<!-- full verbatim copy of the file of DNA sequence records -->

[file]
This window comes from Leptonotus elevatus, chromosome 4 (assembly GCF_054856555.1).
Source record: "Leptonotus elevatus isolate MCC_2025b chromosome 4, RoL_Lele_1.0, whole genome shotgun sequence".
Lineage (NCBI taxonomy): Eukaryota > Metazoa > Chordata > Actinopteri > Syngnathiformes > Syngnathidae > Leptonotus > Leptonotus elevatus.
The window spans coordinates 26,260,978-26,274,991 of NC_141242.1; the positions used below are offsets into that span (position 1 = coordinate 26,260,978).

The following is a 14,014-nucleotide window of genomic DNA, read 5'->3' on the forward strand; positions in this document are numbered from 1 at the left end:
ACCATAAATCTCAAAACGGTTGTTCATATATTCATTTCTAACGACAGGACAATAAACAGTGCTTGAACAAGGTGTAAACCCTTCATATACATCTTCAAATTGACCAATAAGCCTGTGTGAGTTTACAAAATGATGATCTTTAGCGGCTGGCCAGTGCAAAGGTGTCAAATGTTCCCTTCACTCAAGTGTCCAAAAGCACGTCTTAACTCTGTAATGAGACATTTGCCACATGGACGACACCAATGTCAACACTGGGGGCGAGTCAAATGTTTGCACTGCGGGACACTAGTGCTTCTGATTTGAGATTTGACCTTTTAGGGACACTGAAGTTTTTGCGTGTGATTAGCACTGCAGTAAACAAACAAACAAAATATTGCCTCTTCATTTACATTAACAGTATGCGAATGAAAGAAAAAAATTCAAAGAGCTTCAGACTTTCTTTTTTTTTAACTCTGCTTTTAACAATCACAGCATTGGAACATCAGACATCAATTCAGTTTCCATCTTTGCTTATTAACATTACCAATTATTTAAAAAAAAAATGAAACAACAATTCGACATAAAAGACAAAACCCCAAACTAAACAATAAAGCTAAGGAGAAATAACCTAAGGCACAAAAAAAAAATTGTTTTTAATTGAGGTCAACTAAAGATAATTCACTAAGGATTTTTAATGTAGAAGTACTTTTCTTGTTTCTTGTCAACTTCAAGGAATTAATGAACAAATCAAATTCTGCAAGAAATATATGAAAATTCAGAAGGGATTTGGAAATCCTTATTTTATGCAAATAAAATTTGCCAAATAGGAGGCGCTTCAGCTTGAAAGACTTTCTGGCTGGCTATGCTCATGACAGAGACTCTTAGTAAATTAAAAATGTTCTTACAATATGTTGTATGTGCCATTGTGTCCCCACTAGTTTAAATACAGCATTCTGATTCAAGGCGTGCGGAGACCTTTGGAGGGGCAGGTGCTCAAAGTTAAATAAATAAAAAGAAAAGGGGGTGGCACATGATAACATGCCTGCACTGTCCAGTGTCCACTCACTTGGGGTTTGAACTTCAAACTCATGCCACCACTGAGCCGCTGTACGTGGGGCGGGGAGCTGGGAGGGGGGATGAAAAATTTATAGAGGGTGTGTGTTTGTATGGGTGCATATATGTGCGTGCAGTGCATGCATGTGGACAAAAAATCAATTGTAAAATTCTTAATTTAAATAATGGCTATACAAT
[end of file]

This window comes from Leptonotus elevatus, chromosome 4 (assembly GCF_054856555.1).
Source record: "Leptonotus elevatus isolate MCC_2025b chromosome 4, RoL_Lele_1.0, whole genome shotgun sequence".
Lineage (NCBI taxonomy): Eukaryota > Metazoa > Chordata > Actinopteri > Syngnathiformes > Syngnathidae > Leptonotus > Leptonotus elevatus.
The window spans coordinates 26,260,978-26,274,991 of NC_141242.1; the positions used below are offsets into that span (position 1 = coordinate 26,260,978).

The following is a 14,014-nucleotide window of genomic DNA, read 5'->3' on the forward strand; positions in this document are numbered from 1 at the left end:
ACCATAAATCTCAAAACGGTTGTTCATATATTCATTTCTAACGACAGGACAATAAACAGTGCTTGAACAAGGTGTAAACCCTTCATATACATCTTCAAATTGACCAATAAGCCTGTGTGAGTTTACAAAATGATGATCTTTAGCGGCTGGCCAGTGCAAAGGTGTCAAATGTTCCCTTCACTCAAGTGTCCAAAAGCACGTCTTAACTCTGTAATGAGACATTTGCCACATGGACGACACCAATGTCAACACTGGGGGCGAGTCAAATGTTTGCACTGCGGGACACTAGTGCTTCTGATTTGAGATTTGACCTTTTAGGGACACTGAAGTTTTTGCGTGTGATTAGCACTGCAGTAAACAAACAAACAAAATATTGCCTCTTCATTTACATTAACAGTATGCGAATGAAAGAAAAAAATTCAAAGAGCTTCAGACTTTCTTTTTTTTTAACTCTGCTTTTAACAATCACAGCATTGGAACATCAGACATCAATTCAGTTTCCATCTTTGCTTATTAACATTACCAATTATTTAAAAAAAAAATGAAACAACAATTCGACATAAAAGACAAAACCCCAAACTAAACAATAAAGCTAAGGAGAAATAACCTAAGGCACAAAAAAAAAATTGTTTTTAATTGAGGTCAACTAAAGATAATTCACTAAGGATTTTTAATGTAGAAGTACTTTTCTTGTTTCTTGTCAACTTCAAGGAATTAATGAACAAATCAAATTCTGCAAGAAATATATGAAAATTCAGAAGGGATTTGGAAATCCTTATTTTATGCAAATAAAATTTGCCAAATAGGAGGCGCTTCAGCTTGAAAGACTTTCTGGCTGGCTATGCTCATGACAGAGACTCTTAGTAAATTAAAAATGTTCTTACAATATGTTGTATGTGCCATTGTGTCCCCACTAGTTTAAATACAGCATTCTGATTCAAGGCGTGCGGAGACCTTTGGAGGGGCAGGTGCTCAAAGTTAAATAAATAAAAAGAAAAGGGGGTGGCACATGATAACATGCCTGCACTGTCCAGTGTCCACTCACTTGGGGTTTGAACTTCAAACTCATGCCACCACTGAGCCGCTGTACGTGGGGCGGGGAGCTGGGAGGGGGGATGAAAAATTTATAGAGGGTGTGTGTTTGTATGGGTGCATATATGTGCGTGCAGTGCATGCATGTGGACAAAAAATCAATTGTAAAATTCTTAATTTAAATAATGGCTATACAAT